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“God is our ally, not the ally of the virus!”

on Friday, 01 May 2020. Posted in Corona virus

On Good Friday, 2020, the Preacher of the Pontifical Household, Fr. Raniero Cantalamessa O.F.M.Cap., delivered a homily at St. Peter’s Basilica. Excerpts of the homily follow.

This year we read the account of the Passion with a question in our hearts—rather, with a cry—that is rising up over the whole earth.

The pandemic of Coronavirus has abruptly roused us from the greatest danger to which individuals and humanity have always been susceptible: the delusion of omnipotence… It took the smallest and most formless element of nature, a virus, to remind us that we are mortal; that neither military power nor technology are sufficient to save us.

While he was painting frescoes in St. Paul’s Cathedral in London, the artist James Thornhill became so excited about his work that he stepped back to see it better and was not aware he was about to fall over the edge of the scaffolding. A horrified assistant understood that crying out to him would have hastened the disaster. Without thinking twice, he dipped a brush in paint and hurled it at the middle of the fresco. The master, appalled, sprang forward. His work was damaged, but he was saved.

God does this with us sometimes. He disrupts our projects and our calm to save us from the abyss we don’t see. We must be careful not to be deceived however. God is not the one who hurled the brush at the sparkling fresco of our technological society. God is our ally, not the ally of the virus! He says in the Bible, “I have... plans for your welfare and not for woe” (Jer 29:11).

If these scourges were God’s punishments, it would not explain why they have struck equally the good and the bad and why the poor experience the worst consequences. Are they worse sinners than others? No! The One who cried at Lazarus’ death cries today for the scourge that has befallen humanity. Yes, God “suffers”, like every father and every mother. When we discover this one day we will be ashamed of the accusations we made against Him in this life. God participates in our pain to overcome it. St. Augustine wrote:

“Being supremely good, God would not allow any evil in His works, unless in His omnipotence and goodness, He is able to bring forth good out of evil.”

Did God the Father possibly desire the death of his Son in order to draw good out of it? No, he simply permitted human freedom to take its course, making it serve His own purposes and not those of human beings. This is also the case for natural disasters, like earthquakes and plagues. He does not bring them about. He has given nature a kind of freedom as well, qualitatively different of course than that given human beings, but still a form of freedom — freedom to evolve according to its own laws of development. He did not create a world as a programmed clock whose least little movement could be anticipated. It is what some call “chance” but the Bible calls instead “the wisdom of God.”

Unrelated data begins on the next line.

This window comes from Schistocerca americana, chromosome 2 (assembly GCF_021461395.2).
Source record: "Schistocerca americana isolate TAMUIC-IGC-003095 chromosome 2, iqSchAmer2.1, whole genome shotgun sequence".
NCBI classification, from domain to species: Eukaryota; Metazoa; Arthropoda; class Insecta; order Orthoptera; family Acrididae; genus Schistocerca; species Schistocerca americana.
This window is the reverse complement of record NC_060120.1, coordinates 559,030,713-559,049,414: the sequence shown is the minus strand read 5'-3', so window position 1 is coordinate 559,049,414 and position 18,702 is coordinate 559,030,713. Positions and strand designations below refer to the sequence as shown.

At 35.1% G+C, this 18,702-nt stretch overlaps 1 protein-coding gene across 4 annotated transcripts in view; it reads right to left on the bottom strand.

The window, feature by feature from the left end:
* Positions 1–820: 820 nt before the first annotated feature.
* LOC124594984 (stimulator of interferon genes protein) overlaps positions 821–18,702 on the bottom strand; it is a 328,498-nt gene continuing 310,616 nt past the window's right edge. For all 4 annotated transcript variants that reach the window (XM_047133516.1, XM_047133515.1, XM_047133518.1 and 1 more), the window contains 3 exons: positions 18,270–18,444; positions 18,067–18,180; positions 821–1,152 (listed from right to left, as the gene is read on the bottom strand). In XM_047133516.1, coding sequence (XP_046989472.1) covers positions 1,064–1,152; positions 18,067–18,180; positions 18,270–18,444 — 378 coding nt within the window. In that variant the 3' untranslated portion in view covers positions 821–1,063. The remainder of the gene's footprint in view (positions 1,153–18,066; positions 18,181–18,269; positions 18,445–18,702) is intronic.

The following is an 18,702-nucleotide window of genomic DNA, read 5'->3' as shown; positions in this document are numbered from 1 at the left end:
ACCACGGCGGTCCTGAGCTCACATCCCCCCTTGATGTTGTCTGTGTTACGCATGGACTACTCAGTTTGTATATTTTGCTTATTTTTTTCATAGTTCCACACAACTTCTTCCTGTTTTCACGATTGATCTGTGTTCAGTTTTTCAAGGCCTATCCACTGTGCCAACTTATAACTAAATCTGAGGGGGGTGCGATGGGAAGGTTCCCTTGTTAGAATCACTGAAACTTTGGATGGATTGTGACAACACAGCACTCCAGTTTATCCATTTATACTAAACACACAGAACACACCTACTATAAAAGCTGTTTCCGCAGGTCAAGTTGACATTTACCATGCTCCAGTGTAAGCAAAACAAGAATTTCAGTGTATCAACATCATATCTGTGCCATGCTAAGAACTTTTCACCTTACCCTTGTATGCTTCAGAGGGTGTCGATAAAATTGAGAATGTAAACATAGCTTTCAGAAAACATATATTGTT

The word of God tells us the first thing we should do at times like these is to cry out to Him. He is the one who puts on people’s lips the words to cry out; at times harsh words of lament and almost of accusation:

“Awake! Why do You sleep, O Lord? / Rise up! Do not reject us forever!... Rise up, help us! / Redeem us in Your mercy” (Ps 44: 23).

“Teacher, do You not care that we are perishing?” (Mark 4:38).

Does God perhaps like to be petitioned so that he can grant His benefits? Can our prayer perhaps make God change his plans? …There are things that God has decided to grant us as the fruit both of His grace and of our prayer, almost as though sharing with his creatures the credit for the benefit received. (St. Thomas Aquinas, Summa Theologicae, II-IIae, q. 83, a. 26) God is the one who prompts us to do it: “Seek and you will find”, Jesus said; “knock and the door will be opened to you” (Mt 7:7).

When the Israelites were bitten by poisonous serpents in the desert, God commanded Moses to lift up a serpent of bronze on a pole, and whoever looked at it would not die. Jesus appropriated this symbol to Himself when He told Nicodemus,

“Just as Moses lifted up the serpent in the desert, so must the Son of Man be lifted up, so that everyone who believes in Him may have eternal life” (John 3:14).

We too at this moment have been bitten by an invisible, poisonous serpent.

Let us gaze upon the One who was “lifted up” for us on the cross. Let us adore Him on behalf of ourselves and of the whole human race. The one who looks on Him with faith does not die. And if that person dies, it will be to enter eternal life.

“After three days I will rise”, Jesus had foretold. We too, after these days that we hope will be short, will rise and come out of the tombs of our homes. Not however to return to the former life like Lazarus, but to a new life, like Jesus. A more fraternal, more humane, more Christian life!

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